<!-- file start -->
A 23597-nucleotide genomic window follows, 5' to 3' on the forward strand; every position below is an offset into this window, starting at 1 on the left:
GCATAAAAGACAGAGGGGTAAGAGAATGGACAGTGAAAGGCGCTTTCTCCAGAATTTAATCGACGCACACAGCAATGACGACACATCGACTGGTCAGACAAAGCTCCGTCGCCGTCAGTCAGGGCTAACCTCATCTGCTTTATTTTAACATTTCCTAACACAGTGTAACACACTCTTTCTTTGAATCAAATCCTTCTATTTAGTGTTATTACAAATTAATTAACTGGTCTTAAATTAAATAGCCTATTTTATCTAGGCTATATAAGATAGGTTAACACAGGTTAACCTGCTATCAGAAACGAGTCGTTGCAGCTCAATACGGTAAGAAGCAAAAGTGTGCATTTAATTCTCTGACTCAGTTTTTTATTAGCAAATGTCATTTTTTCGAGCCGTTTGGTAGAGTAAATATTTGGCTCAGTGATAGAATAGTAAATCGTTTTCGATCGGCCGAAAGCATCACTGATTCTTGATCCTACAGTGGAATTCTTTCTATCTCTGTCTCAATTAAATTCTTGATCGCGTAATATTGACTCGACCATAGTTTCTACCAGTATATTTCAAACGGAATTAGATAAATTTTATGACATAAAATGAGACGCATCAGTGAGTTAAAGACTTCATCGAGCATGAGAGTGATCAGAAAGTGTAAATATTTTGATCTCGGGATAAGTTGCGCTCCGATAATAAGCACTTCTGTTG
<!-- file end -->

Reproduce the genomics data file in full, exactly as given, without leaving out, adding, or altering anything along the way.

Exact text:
A 23597-nucleotide genomic window follows, 5' to 3' on the forward strand; every position below is an offset into this window, starting at 1 on the left:
GCATAAAAGACAGAGGGGTAAGAGAATGGACAGTGAAAGGCGCTTTCTCCAGAATTTAATCGACGCACACAGCAATGACGACACATCGACTGGTCAGACAAAGCTCCGTCGCCGTCAGTCAGGGCTAACCTCATCTGCTTTATTTTAACATTTCCTAACACAGTGTAACACACTCTTTCTTTGAATCAAATCCTTCTATTTAGTGTTATTACAAATTAATTAACTGGTCTTAAATTAAATAGCCTATTTTATCTAGGCTATATAAGATAGGTTAACACAGGTTAACCTGCTATCAGAAACGAGTCGTTGCAGCTCAATACGGTAAGAAGCAAAAGTGTGCATTTAATTCTCTGACTCAGTTTTTTATTAGCAAATGTCATTTTTTCGAGCCGTTTGGTAGAGTAAATATTTGGCTCAGTGATAGAATAGTAAATCGTTTTCGATCGGCCGAAAGCATCACTGATTCTTGATCCTACAGTGGAATTCTTTCTATCTCTGTCTCAATTAAATTCTTGATCGCGTAATATTGACTCGACCATAGTTTCTACCAGTATATTTCAAACGGAATTAGATAAATTTTATGACATAAAATGAGACGCATCAGTGAGTTAAAGACTTCATCGAGCATGAGAGTGATCAGAAAGTGTAAATATTTTGATCTCGGGATAAGTTGCGCTCCGATAATAAGCACTTCTGTTG